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Metabolic and inflammatory markers: associations with individual depressive symptoms

Published online by Cambridge University Press:  11 September 2017

F. Lamers*
Affiliation:
Department of Psychiatry, Amsterdam Public Health Research Institute and Amsterdam Neuroscience research institute, VU University Medical Center/GGZ inGeest, Amsterdam, the Netherlands
Y. Milaneschi
Affiliation:
Department of Psychiatry, Amsterdam Public Health Research Institute and Amsterdam Neuroscience research institute, VU University Medical Center/GGZ inGeest, Amsterdam, the Netherlands
P. de Jonge
Affiliation:
Interdisciplinary Center Psychopathology and Emotion regulation (ICPE), University of Groningen, University Medical Center, Groningen, the Netherlands
E. J. Giltay
Affiliation:
Department of Psychiatry, Leiden University Medical Center, Leiden, the Netherlands
B. W. J. H. Penninx
Affiliation:
Department of Psychiatry, Amsterdam Public Health Research Institute and Amsterdam Neuroscience research institute, VU University Medical Center/GGZ inGeest, Amsterdam, the Netherlands
*
Author for correspondence: F. Lamers, Ph.D., E-mail: f.lamers@vumc.nl

Abstract

Background

Literature has shown that obesity, metabolic syndrome and inflammation are associated with depression, however, evidence suggests that these associations are specific to atypical depression. Which of the atypical symptoms are driving associations with obesity-related outcomes and inflammation is unknown. We evaluated associations between individual symptoms of depression (both atypical and non-atypical) and body mass index (BMI), metabolic syndrome components and inflammatory markers.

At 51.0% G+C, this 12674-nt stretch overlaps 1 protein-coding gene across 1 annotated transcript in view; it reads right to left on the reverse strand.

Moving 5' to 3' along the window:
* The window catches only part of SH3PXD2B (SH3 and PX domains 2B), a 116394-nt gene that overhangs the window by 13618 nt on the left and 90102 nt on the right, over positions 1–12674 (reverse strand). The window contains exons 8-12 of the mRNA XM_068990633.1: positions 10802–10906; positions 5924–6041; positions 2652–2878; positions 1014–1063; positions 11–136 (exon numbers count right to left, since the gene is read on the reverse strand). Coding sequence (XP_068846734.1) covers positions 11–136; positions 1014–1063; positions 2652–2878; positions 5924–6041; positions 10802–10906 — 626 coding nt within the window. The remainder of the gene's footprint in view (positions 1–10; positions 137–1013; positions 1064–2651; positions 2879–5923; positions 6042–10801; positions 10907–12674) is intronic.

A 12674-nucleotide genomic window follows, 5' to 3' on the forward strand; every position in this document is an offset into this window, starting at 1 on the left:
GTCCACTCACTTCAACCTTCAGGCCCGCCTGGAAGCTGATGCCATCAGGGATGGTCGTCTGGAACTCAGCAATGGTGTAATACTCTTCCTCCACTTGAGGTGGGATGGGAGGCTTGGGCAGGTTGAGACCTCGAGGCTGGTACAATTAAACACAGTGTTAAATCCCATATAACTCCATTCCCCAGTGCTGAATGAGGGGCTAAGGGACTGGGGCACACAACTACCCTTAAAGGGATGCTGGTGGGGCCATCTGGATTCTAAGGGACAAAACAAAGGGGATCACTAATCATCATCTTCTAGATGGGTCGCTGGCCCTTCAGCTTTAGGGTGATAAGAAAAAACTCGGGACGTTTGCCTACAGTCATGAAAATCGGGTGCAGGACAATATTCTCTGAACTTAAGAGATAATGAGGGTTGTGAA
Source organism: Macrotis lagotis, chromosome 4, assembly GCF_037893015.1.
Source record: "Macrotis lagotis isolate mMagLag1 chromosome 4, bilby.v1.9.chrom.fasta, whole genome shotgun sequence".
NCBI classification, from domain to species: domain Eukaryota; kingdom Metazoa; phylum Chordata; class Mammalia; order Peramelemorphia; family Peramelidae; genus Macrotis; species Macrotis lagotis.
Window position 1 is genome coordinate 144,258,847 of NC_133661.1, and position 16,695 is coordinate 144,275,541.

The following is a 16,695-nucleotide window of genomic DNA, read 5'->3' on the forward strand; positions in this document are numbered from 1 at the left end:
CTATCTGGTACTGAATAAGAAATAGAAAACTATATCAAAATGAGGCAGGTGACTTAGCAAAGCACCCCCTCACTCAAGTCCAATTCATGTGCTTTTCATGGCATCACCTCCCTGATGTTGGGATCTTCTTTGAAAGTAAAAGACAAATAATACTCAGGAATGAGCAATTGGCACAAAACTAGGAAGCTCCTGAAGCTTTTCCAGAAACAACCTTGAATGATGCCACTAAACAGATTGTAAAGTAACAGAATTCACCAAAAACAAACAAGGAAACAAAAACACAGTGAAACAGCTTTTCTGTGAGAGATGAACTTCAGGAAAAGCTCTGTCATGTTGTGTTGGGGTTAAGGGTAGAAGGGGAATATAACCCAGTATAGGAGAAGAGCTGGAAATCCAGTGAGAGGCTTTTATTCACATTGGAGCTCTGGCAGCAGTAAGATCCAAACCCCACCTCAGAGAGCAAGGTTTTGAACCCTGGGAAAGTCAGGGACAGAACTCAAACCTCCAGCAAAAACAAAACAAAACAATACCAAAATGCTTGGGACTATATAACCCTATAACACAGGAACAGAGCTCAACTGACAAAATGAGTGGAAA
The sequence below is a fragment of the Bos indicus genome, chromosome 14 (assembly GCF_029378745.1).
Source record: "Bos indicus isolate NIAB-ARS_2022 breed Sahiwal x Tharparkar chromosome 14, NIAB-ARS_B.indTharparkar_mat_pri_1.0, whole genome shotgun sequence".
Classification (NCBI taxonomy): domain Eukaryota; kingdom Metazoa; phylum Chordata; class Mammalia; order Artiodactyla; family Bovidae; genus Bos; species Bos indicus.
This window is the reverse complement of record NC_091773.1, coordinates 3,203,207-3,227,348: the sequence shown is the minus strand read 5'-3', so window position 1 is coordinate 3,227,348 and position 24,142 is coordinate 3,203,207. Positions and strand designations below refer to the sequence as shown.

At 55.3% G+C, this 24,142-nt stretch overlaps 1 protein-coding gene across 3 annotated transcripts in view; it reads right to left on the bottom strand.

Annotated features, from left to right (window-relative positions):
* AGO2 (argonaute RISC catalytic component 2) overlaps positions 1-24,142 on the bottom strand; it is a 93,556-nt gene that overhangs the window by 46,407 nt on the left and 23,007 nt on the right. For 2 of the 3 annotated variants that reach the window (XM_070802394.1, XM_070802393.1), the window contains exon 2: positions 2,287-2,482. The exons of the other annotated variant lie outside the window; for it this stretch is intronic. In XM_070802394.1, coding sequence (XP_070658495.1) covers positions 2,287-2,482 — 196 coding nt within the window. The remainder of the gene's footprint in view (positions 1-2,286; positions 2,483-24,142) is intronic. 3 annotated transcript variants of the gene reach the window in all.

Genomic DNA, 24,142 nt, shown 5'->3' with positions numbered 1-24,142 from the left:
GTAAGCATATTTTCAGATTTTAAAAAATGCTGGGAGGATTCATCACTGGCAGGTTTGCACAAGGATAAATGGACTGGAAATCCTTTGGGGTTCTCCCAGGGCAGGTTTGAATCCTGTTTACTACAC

Methods

We included 808 persons with a current diagnosis of depression participating in the Netherlands Study of Depression and Anxiety (67% female, mean age 41.6 years). Depressive symptoms were derived from the Composite International Diagnostic Interview and the Inventory of Depressive Symptomatology. Univariable and multivariable regression analyses adjusting for sex, age, educational level, depression severity, current smoking, physical activity, anti-inflammatory medication use, and statin use were performed.

Results

Increased appetite was positively associated with BMI, number of metabolic syndrome components, waist circumference, C-reactive protein and tumor necrosis factor-α. Decreased appetite was negatively associated with BMI and waist circumference. Psychomotor retardation was positively associated with BMI, high-density lipoprotein cholesterol and triglycerides, and insomnia with number of metabolic syndrome components.

Conclusion

Increased appetite – in the context of a depressive episode – was the only symptom that was associated with both metabolic as well as inflammatory markers, and could be a key feature of an immuno-metabolic form of depression. This immuno-metabolic depression should be considered in clinical trials evaluating effectiveness of compounds targeting metabolic and inflammatory pathways or lifestyle interventions.

Type
Original Articles
Copyright
Copyright © Cambridge University Press 2017 

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